1. What are are the various types of contingency funds? How do they work? Do you think this approach to contingency funds is adequate? Overkill? 2. What is Turner’s business strategy towards their clients? How is it different from their competitors? What is your opinion of this strategy? What are its strengths and weaknesses? What could invalidate Turner’s business strategy? 3. Evaluate the IOR system and related reports and meetings. Does the IOR system force managers and the project team to address contingencies and problems you identified previously?
It appears to take a lot of time in meetings; is this necessary, wise? The system seems to be based purely on financials. What are the benefits/ disadvantages of this type of control system? 4. If you were Gary Thompson, what would you say about the $500,000 to: (a) Les Shute and Don Kerstetter? (b) Owner of Kent Square? (c) Our project team (Jim Verzella and bill Rantenen) Facts Bill Rantanen – project manager (one project) Jim Verzella – project executive (several projects) Gary Thompson – Territory General Manager (several project executives)
Jane Murphy – senior cost engineer Les Shute – Group Vice President Don Kerstetter – Executive Vice President Bob Meyer VP of Project Cost Systems THE TURNER CORPORATION AND ITS SUBSIDIARIES POLICY GUIDELINES FOR BUSINESS CONDUCT Policy on Compliance with Law The Company’s policy is to comply fully with all laws and regulations of the U. S. and its and other political subdivisions, as well as each foreign country. Policy on Political Contributions Support of political candidates and parties in the U. S. is desirable for individuals and is a responsibility of citizenship.
However, no money, goods, or services shall be contributed on behalf of the Company directly or indirectly for these purposes. Political contributions may be made in foreign countries if legal in such countries and do not violate the laws of the United States. Policy on Business Ethics Our business relationships with clients, architects, engineers, suppliers, subcontractors and other business associates are often of long duration, and are frequently of a social nature. At times in these relationships gifts and entertainment may be offered as expressions of friendship.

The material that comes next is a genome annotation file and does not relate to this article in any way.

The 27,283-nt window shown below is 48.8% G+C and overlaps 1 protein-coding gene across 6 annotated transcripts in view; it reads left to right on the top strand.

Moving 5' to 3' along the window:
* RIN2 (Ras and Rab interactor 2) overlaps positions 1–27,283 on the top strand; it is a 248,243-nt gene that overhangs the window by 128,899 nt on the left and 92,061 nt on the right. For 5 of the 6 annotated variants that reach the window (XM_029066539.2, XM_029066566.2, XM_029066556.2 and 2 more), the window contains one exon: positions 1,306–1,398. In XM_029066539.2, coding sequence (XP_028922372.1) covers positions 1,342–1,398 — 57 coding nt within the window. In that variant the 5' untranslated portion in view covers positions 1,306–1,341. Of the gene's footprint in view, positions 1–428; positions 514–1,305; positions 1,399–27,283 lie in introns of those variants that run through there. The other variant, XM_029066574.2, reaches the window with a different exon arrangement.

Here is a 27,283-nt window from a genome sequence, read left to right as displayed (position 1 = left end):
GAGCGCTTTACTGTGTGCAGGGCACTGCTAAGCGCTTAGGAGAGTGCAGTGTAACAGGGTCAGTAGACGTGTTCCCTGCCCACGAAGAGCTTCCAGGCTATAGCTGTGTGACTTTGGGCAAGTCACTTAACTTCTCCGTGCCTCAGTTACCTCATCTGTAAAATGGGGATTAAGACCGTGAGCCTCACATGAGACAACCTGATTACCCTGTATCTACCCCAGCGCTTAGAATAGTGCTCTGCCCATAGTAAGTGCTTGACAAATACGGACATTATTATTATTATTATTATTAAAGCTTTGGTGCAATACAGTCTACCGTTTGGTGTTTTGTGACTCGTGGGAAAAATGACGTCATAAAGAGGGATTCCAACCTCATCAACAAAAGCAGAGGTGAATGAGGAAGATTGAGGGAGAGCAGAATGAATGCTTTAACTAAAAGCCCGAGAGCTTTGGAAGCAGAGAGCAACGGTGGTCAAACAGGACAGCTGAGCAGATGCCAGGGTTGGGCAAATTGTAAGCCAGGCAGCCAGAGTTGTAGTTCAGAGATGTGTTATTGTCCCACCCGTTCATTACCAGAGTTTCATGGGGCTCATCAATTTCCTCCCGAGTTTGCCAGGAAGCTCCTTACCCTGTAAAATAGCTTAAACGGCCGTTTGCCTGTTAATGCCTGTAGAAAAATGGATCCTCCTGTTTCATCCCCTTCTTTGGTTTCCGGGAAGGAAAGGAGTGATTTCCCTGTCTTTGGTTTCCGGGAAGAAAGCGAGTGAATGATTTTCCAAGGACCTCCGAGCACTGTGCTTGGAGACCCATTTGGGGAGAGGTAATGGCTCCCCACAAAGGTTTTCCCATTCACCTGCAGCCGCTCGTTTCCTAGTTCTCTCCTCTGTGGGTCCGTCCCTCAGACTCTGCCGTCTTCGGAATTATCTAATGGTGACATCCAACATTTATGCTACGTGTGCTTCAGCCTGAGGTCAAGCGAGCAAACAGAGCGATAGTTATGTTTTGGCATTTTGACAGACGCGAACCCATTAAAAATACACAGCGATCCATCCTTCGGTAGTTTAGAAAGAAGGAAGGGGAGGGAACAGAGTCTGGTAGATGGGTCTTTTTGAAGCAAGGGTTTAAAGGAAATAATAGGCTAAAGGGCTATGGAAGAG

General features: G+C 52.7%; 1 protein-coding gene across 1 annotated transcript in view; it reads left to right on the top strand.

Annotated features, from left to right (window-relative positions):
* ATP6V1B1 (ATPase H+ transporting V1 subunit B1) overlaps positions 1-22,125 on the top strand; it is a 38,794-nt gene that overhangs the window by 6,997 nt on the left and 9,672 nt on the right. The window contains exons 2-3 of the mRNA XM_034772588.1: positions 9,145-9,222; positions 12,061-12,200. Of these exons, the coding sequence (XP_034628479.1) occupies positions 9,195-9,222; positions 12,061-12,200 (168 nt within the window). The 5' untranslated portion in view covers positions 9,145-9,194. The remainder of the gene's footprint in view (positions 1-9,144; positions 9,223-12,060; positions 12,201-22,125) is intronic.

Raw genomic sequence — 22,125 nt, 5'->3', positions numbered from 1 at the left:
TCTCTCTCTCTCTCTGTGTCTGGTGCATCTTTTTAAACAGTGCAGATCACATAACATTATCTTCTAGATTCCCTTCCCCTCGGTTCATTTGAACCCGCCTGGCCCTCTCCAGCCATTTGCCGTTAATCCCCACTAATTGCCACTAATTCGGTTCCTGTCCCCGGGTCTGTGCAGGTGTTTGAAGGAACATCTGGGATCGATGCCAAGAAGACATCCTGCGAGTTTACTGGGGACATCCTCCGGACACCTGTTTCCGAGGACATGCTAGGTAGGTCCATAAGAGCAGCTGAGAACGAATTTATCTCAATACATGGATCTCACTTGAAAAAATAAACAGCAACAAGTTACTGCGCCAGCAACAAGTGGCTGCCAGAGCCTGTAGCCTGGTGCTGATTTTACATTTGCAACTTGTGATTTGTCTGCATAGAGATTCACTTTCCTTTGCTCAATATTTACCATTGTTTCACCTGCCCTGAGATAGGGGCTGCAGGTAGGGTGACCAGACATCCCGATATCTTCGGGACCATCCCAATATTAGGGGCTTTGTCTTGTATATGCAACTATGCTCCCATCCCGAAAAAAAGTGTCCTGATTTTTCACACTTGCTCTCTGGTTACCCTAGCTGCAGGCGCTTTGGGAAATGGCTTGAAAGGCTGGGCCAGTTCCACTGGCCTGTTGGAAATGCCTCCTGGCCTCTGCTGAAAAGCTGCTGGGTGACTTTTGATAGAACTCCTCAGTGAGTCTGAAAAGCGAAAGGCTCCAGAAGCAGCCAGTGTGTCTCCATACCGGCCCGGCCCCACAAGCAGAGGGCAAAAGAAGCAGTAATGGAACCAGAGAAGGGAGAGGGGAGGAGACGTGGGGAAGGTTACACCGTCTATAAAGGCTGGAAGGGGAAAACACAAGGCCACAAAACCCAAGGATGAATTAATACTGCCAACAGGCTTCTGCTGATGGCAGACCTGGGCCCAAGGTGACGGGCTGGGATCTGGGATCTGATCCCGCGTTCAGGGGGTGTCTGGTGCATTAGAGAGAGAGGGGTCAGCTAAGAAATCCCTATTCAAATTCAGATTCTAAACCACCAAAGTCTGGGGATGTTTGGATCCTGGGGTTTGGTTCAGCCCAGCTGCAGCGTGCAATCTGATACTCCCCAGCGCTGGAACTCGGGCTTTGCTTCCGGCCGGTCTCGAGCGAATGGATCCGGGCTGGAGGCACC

Offering or accepting such gifts or entertainment may be appropriate so long as the value does not exceed proper bounds of a normal business relationship. A gift of nominal value, an occasional meal preceding or following a business discussion, an invitation to sports event or theater is not necessarily improper. … Employees must not accept gifts or entertainment where to do so might result in an obligation or the appearance of an obligation to conduct business with the donor in such a way as to reflect less than an independent, arm-length relationship. Policy on Accounting Controls
It has always been the policy of the Company to maintain the integrity of its financial records and operating controls. All policies and procedures are subject to audit. No artificial, false, or misleading entries shall be made in the books and records of the Company, employee expense accounts, or in any requisition submitted to an owner for any reason. Nor shall any payment or receipt be made with the understanding or intent that such transaction is to be used for a purpose other than that described by the documents supporting the transaction. Policy on Conflicts of Interest
Company policy with respect to conflicts of interest requires that directors, officers and all other employees avoid any conflict or the appearance of conflict between their personal interests and the interest of the Company win dealing with suppliers, subcontractors, customers, and all other organizations or individuals doing or seeking to do business with Turner. Policy on Reporting Responsibility for conformance to these guidelines falls on every Turner employee. An employee who may be asked to engage in or becomes aware of an act that is or may be in violation of these guidelines must report it promptly.